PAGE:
Sunday, 6 July 2008

Sunday Brunch: Mama Johansen's Sour Cream Waffles

Don't you just love Sunday brunch? I could wax lyrical about the joys of lazy brunches - meals that stretch in a languid, leisurely fashion, for those who haven't a care in the world. Brunch, to me, is the most feline (if there is such a thing) of meals: insouciant, with a hint of arrogance. After all, it's a luxury to spend hours on a Sunday morning/afternoon scoffing muffins, eggs benedict, pancakes, et al. followed perhaps by a walk in the park, or even better: a post-brunch afternoon spent reading the Sunday papers... 
Anyway, this is a recipe my Mother and I adapted from a recent article on, the website for one of Norway's bestselling newspapers. Mama J was initially sceptical and reckoned her recipe would be better, but in the spirit of experimentation we decided to give this one a go. Effectively it's a cross between the Aftenposten article's "World's greatest waffles" and her recipe.  By the way, in case you're wondering, Norway is a rather waffle-obsessed country, thereby the assumption goes that the rest of the world must be too, a peculiarly Norwegian logic. Norwegian waffles done properly though, are light and fluffy, with a crisp exterior, but most importantly, they have a distinct tangy flavour thanks to the addition of sour cream. These can be made in any waffle iron, we just happen to have the traditional heart-shaped waffle iron at our house
Serves 6
  • 350g plain flour
  • 1tsp baking powder
  • 100g caster sugar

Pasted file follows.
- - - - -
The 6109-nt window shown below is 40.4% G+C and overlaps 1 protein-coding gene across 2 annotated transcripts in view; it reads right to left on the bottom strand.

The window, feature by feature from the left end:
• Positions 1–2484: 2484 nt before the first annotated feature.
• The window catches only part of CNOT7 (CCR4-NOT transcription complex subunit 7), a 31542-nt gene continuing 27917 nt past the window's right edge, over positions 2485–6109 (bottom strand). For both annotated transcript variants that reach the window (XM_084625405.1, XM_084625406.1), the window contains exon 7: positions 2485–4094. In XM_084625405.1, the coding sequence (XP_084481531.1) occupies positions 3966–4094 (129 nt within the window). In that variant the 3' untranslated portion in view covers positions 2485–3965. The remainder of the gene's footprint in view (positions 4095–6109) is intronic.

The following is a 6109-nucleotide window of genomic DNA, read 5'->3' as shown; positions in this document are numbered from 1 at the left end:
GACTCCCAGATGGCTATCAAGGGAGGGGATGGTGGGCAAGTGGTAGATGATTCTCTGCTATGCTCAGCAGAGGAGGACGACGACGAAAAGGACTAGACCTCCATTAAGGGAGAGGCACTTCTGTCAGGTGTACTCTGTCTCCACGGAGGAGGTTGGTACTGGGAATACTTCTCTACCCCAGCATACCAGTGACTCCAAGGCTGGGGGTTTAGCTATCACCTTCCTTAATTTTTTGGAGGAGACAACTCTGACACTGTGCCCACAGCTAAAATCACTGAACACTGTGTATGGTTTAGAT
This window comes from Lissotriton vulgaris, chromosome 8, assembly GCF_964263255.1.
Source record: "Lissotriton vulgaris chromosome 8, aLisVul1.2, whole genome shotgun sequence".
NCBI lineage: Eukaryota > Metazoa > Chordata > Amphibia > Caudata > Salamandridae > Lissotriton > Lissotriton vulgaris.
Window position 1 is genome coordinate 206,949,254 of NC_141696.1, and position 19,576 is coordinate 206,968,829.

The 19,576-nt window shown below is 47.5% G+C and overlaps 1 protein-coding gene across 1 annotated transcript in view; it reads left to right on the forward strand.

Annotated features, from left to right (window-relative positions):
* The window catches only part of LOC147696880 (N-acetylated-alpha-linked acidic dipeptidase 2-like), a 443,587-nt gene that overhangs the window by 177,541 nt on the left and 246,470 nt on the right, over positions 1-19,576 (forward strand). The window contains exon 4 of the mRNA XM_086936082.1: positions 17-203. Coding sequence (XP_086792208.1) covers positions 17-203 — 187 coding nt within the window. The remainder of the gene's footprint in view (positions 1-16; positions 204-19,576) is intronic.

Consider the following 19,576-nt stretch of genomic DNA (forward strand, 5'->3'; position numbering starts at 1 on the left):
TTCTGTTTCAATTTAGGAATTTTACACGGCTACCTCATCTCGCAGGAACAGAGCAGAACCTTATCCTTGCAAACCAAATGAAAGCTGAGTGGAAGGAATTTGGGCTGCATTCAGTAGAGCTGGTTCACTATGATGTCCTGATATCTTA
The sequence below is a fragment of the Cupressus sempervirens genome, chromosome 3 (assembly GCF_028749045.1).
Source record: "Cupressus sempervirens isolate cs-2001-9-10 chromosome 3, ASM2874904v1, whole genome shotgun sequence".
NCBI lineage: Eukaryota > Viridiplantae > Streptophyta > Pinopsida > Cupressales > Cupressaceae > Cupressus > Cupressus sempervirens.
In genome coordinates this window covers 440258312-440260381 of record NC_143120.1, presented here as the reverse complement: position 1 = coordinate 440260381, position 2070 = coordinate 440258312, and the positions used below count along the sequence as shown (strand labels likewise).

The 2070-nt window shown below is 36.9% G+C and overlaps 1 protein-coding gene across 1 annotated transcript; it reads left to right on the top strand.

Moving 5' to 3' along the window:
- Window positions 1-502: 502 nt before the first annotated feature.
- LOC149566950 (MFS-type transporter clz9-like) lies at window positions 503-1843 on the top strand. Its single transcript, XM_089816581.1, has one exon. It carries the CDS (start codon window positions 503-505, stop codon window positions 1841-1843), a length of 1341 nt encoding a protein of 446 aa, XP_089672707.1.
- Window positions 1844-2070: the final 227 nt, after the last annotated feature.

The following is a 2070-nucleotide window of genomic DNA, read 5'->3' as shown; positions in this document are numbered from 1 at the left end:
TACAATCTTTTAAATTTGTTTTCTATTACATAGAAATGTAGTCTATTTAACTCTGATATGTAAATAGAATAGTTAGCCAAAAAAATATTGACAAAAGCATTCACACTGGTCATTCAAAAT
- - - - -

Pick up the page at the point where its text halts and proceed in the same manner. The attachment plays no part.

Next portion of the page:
• 100g melted butter
  • 100ml water
  • 200ml sour cream
  • 150ml milk
  • 3 eggs, lightly beaten
  • 1 tsp vanilla essence (you could also do cinnamon, cardamom, nutmeg...)
In a large bowl, sift the flour, baking powder and add the sugar, blending well to distribute the baking powder. Make a well in the centre, adding your liquid ingredients and mixing thoroughly with a large spoon. Cover the bowl with a cloth and set aside for 1/2 hour...

Meanwhile, get your waffle iron ready, and all your accoutrements - I defrosted some sour cherry jam from the Johansen farm for this occasion. Other toppings which work well are greek yoghurt, cinnamon, any fruit, be they fresh or in jam/coulis form. Or if you have some Norwegians coming round, serve a few slices of Geitost, the infamous caramel-flavoured goat's cheese Norwegians know and love (and non-Norwegians apparently find revolting!) If you're making these for lots of people, plug in the iron and place on the table you're eating at, then each of you can make your own waffle...communal cooking at it's best!

When the waffles are done, eat them immediately - they go soggy quite quickly. Otherwise make a huge batch and freeze for future use - simply place in the oven 5-8 minutes at 150ºC and they'll be as good as freshly made ones


Fiona Beckett said...

Oh, God Gjetost! You're right - non Norwegians simply don't get it. But the waffles sound really fabulous ;-)

Signe Johansen: said...

yes, it's a mystery to geitost fans why non-Norwegians are loathe to love it as much as we do! But these easy-to-prepare waffles are really yummy, even without the notorious brown cheese!